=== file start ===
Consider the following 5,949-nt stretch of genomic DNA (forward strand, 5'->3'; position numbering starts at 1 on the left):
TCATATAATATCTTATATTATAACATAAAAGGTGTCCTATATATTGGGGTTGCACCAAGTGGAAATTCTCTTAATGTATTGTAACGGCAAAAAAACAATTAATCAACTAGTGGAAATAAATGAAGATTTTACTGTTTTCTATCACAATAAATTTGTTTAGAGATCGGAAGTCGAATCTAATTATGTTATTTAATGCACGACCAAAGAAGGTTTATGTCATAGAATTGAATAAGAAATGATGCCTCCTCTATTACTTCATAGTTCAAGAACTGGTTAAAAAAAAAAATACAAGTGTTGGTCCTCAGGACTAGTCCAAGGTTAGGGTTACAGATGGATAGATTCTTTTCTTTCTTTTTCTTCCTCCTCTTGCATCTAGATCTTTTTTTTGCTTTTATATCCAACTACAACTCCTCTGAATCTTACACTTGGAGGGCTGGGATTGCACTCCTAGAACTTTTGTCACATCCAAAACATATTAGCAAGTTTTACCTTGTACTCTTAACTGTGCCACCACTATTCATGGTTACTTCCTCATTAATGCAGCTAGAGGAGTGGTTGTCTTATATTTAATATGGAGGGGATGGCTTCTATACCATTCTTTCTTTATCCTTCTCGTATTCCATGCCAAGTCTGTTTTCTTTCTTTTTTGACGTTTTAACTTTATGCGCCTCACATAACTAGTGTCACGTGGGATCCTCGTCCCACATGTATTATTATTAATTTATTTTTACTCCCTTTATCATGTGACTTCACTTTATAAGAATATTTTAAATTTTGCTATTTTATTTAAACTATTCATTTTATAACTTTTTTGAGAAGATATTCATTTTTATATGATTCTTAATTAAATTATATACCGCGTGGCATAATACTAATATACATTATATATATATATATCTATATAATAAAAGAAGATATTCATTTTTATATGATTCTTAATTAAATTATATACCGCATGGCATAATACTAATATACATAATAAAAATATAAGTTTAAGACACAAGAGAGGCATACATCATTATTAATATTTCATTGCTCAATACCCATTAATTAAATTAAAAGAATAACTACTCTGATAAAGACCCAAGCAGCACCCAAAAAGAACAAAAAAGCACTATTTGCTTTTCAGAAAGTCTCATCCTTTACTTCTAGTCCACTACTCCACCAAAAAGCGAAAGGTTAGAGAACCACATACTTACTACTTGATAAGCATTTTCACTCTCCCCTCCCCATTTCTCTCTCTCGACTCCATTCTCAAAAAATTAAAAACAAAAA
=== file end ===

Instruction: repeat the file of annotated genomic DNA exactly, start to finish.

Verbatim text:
Consider the following 5,949-nt stretch of genomic DNA (forward strand, 5'->3'; position numbering starts at 1 on the left):
TCATATAATATCTTATATTATAACATAAAAGGTGTCCTATATATTGGGGTTGCACCAAGTGGAAATTCTCTTAATGTATTGTAACGGCAAAAAAACAATTAATCAACTAGTGGAAATAAATGAAGATTTTACTGTTTTCTATCACAATAAATTTGTTTAGAGATCGGAAGTCGAATCTAATTATGTTATTTAATGCACGACCAAAGAAGGTTTATGTCATAGAATTGAATAAGAAATGATGCCTCCTCTATTACTTCATAGTTCAAGAACTGGTTAAAAAAAAAAATACAAGTGTTGGTCCTCAGGACTAGTCCAAGGTTAGGGTTACAGATGGATAGATTCTTTTCTTTCTTTTTCTTCCTCCTCTTGCATCTAGATCTTTTTTTTGCTTTTATATCCAACTACAACTCCTCTGAATCTTACACTTGGAGGGCTGGGATTGCACTCCTAGAACTTTTGTCACATCCAAAACATATTAGCAAGTTTTACCTTGTACTCTTAACTGTGCCACCACTATTCATGGTTACTTCCTCATTAATGCAGCTAGAGGAGTGGTTGTCTTATATTTAATATGGAGGGGATGGCTTCTATACCATTCTTTCTTTATCCTTCTCGTATTCCATGCCAAGTCTGTTTTCTTTCTTTTTTGACGTTTTAACTTTATGCGCCTCACATAACTAGTGTCACGTGGGATCCTCGTCCCACATGTATTATTATTAATTTATTTTTACTCCCTTTATCATGTGACTTCACTTTATAAGAATATTTTAAATTTTGCTATTTTATTTAAACTATTCATTTTATAACTTTTTTGAGAAGATATTCATTTTTATATGATTCTTAATTAAATTATATACCGCGTGGCATAATACTAATATACATTATATATATATATATCTATATAATAAAAGAAGATATTCATTTTTATATGATTCTTAATTAAATTATATACCGCATGGCATAATACTAATATACATAATAAAAATATAAGTTTAAGACACAAGAGAGGCATACATCATTATTAATATTTCATTGCTCAATACCCATTAATTAAATTAAAAGAATAACTACTCTGATAAAGACCCAAGCAGCACCCAAAAAGAACAAAAAAGCACTATTTGCTTTTCAGAAAGTCTCATCCTTTACTTCTAGTCCACTACTCCACCAAAAAGCGAAAGGTTAGAGAACCACATACTTACTACTTGATAAGCATTTTCACTCTCCCCTCCCCATTTCTCTCTCTCGACTCCATTCTCAAAAAATTAAAAACAAAAA